Doctor consultation charges at most private hospitals empanelled with the Central Government Health Services (CGHS) is Rs. 58 for every patient.
While most hospitals are keen to be listed with CGHS as they make money on admissions, diagnostic tests and surgeries — which cost 25-35% less than normal charges — the doctors are upset because they get less than one tenth of what they otherwise charge.
The rates of consultations, tests, procedures and surgeries are fixed after a competitive bidding process by the stakeholders. The lowest bid is fixed as the final cost at which CGHS will reimburse the empanelled hospitals.
Private consultation charges of doctors vary between Rs. 500 and Rs. 1,500 in most private hospitals.
“The consultation charges of doctors at super-specialty and NABH accredited rates are Rs. 240 and the rest are Rs. 58- 60. Imagine in this day and age, who pays a consultant so low?” said Dr Purushottam Lal, chairman doctor in department of cardiology at Metro Hospitals.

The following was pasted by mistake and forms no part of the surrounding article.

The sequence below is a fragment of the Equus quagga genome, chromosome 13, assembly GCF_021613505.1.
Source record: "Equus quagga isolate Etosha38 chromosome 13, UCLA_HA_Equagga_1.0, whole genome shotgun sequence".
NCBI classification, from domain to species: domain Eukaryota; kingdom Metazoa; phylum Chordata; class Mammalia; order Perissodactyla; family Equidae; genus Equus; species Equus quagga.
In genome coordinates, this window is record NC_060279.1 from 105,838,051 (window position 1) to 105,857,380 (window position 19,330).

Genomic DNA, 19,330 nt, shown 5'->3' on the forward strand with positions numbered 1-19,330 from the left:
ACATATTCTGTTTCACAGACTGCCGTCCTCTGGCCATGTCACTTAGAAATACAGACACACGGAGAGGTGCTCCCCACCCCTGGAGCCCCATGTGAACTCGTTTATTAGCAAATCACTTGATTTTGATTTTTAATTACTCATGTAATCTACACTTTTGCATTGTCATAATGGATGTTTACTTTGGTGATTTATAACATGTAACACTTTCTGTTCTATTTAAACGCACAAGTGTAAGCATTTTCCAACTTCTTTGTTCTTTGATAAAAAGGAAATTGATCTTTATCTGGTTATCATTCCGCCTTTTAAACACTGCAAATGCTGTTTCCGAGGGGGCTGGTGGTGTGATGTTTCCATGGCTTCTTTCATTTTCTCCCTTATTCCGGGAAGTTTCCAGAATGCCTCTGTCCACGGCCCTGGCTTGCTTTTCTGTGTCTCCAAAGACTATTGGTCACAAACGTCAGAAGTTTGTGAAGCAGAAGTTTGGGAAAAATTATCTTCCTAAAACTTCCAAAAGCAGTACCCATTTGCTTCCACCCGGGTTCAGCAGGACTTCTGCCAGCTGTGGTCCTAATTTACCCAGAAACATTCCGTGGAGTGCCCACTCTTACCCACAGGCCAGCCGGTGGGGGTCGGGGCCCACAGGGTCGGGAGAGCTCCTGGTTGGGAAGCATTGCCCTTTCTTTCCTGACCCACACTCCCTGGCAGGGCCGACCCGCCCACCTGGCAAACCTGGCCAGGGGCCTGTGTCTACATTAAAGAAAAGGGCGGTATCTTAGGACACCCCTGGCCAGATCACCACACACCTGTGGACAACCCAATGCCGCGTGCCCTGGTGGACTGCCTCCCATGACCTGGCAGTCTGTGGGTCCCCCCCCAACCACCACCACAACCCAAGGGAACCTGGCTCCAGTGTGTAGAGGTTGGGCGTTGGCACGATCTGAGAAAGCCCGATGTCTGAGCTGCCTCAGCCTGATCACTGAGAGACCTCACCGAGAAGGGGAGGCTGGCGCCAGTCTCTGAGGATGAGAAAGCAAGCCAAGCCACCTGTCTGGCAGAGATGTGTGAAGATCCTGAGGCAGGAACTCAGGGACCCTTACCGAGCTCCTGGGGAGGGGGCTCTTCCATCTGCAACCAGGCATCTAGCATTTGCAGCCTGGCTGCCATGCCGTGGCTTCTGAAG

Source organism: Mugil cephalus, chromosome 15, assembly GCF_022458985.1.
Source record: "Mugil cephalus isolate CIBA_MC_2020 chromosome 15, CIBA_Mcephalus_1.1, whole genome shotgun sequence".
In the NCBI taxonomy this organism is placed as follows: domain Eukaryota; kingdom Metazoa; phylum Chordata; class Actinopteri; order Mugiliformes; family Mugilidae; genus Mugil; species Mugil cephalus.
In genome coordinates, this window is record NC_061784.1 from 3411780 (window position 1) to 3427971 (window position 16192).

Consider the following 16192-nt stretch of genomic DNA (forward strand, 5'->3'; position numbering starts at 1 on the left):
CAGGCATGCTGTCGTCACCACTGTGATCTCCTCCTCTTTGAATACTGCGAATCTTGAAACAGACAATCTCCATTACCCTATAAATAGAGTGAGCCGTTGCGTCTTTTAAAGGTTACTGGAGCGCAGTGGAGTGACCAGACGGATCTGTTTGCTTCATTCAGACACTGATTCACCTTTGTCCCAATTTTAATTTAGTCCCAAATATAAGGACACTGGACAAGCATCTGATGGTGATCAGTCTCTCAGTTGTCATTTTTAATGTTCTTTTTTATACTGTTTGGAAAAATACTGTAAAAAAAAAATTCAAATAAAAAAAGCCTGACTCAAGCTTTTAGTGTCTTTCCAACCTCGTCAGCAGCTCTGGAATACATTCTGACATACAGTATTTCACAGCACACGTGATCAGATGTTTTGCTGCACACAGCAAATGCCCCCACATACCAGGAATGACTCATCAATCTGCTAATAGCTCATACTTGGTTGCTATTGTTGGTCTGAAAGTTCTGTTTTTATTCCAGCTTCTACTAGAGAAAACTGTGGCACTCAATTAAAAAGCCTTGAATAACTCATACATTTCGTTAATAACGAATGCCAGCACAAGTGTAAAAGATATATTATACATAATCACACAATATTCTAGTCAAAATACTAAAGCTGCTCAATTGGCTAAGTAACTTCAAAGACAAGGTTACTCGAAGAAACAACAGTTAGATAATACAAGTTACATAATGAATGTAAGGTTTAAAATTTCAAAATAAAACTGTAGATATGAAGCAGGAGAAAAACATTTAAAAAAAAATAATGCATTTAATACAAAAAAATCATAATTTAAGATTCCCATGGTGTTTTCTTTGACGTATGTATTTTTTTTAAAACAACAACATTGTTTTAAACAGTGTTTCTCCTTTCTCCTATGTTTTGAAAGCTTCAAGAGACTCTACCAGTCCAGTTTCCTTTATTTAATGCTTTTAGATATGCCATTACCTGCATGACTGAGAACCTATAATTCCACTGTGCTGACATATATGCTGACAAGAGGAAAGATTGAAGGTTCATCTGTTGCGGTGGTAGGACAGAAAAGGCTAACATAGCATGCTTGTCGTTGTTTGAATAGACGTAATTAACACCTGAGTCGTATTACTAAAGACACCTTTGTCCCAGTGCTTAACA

“These rates are not accepted by many specialists and hospitals have to contribute the remaining amount to ensure that patients get proper attention. While most other CGHS payments are about 25-35% less than those charged in the private sector, consultation charges are abysmally low,” said Lal.
“We tend to ignore or treat CGHS patients shabbily, even if we don’t want to. It is not fair on the patient but again if the doctor is upset, he is bound to transfer his pent up emotions on to the patient,” said an ophthalmologist at Yashoda hospital in Nehru Nagar.
“Even for an admitted dengue patient, where the bill runs up to Rs. 1 lakh or more in some cases, the consultant ends up getting no more than Rs. 2,000,” said the doctor.
Dr Ashok Seth, chairman and chief of invasive and interventional cardiology at Escorts Heart Institute and Research Centre, said, “Low consultation charges aren’t the problem but delayed payments and ad-hoc deductions by the CGHS are.”
CGHS officials, however, said they have not received any complaints about consultation payments. “We can’t do much till the next revision process,” said a CGHS official, requesting anonymity.